Serendipity Soup

Pumpkin gnocchi

The edibility of soup depends, to a great extent, on the quality of stock you use. Having a good fresh (or frozen) stock to hand will improve it considerably, but a couple of stock cubes will do. I also grow a lot of leeks, mainly because they're easy and they sit in the ground without a fuss for months. Leeks are my favourite soup ingredient. The recipe below uses a leftover chicken carcass. Call it Chicken soup if enough meat was left over to be detected in the bowl, otherwise make up a name based on the main ingredients.

Serves 4

For the stock:

  • 1 chicken carcass, meat stripped off and put in the fridge
  • a selection of stock-making vegetables cut into chunks - onion, carrot, leek, celery
  • seasoning to taste - bay leaves and bouquet garni if you have them
  • 1.5 litres water

For the soup:

  • leftover chicken pieces, shredded
  • a potato
  • 2 leeks, cleaned and chopped - or 1 onion
  • assorted vegetables - your choice.
  • I sometimes find a tin of tomatoes and some haricot beans useful here if I'm short on time or vegetables
  • 50g butter / 2 tblsp oil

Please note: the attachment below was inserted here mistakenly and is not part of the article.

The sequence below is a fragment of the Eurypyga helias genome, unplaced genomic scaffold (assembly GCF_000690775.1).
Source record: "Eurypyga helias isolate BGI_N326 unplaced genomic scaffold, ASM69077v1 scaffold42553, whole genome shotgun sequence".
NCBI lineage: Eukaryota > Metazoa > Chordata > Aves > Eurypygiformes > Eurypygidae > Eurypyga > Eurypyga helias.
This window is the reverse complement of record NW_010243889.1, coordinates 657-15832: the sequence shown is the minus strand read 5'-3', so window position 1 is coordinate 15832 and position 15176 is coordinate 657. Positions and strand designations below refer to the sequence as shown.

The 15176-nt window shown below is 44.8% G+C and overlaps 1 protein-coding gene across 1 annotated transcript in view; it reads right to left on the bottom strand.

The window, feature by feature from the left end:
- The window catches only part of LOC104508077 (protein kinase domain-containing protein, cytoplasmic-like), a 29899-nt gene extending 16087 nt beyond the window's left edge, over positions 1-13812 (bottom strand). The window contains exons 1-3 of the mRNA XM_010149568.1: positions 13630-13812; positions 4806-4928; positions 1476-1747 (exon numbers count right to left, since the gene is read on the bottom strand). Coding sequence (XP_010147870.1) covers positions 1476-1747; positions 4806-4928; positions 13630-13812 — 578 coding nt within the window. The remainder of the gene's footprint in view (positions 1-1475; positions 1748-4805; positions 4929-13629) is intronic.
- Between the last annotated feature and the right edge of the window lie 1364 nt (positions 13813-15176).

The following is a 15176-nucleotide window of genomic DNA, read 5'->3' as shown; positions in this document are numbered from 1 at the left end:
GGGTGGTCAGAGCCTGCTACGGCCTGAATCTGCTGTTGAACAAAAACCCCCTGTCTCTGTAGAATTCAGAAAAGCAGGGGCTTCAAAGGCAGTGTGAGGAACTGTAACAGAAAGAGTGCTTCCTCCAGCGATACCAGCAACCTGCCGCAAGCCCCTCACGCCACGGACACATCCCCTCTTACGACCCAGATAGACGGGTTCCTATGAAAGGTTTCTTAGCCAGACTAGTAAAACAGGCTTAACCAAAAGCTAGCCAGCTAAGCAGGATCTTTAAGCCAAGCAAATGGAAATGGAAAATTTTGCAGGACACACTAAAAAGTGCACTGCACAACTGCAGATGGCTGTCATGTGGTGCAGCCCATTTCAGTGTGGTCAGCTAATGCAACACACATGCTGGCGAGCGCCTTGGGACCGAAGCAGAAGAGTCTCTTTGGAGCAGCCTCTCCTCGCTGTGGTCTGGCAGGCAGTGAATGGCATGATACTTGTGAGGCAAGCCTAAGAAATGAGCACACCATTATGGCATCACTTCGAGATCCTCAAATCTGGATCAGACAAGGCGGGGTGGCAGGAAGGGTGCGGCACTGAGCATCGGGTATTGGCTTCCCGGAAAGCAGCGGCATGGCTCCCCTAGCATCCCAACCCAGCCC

• seasoning - extra stock / bouillon powder / pepper / spices / garlic

For the stock

Put all the ingredients into a large pan with a lid. Bring to the boil and then simmer gently for around an hour. If you're freezing it to use at a later date, then do reduce the stock (by boiling it down without the lid on).

For the soup:

  1. Chop all the vegetables up into chunks - I dice them up small, but if you like it chunkier, then do larger dice.
  2. Soften the leeks/onion in butter or oil in a heavy based pan, then add the diced vegetables and sweat them gently for around 20 minutes. This slow sweating will help draw out the flavour of the vegetables.
  3. Add the stock and chicken, bring to the boil and simmer gently for another 20 minutes.
  4. Check the flavour and season accordingly. Serve with crusty bread (house rule: the more feeble the soup, the nicer the bread should be).

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  • Words, pictures and recipes Jo Arnell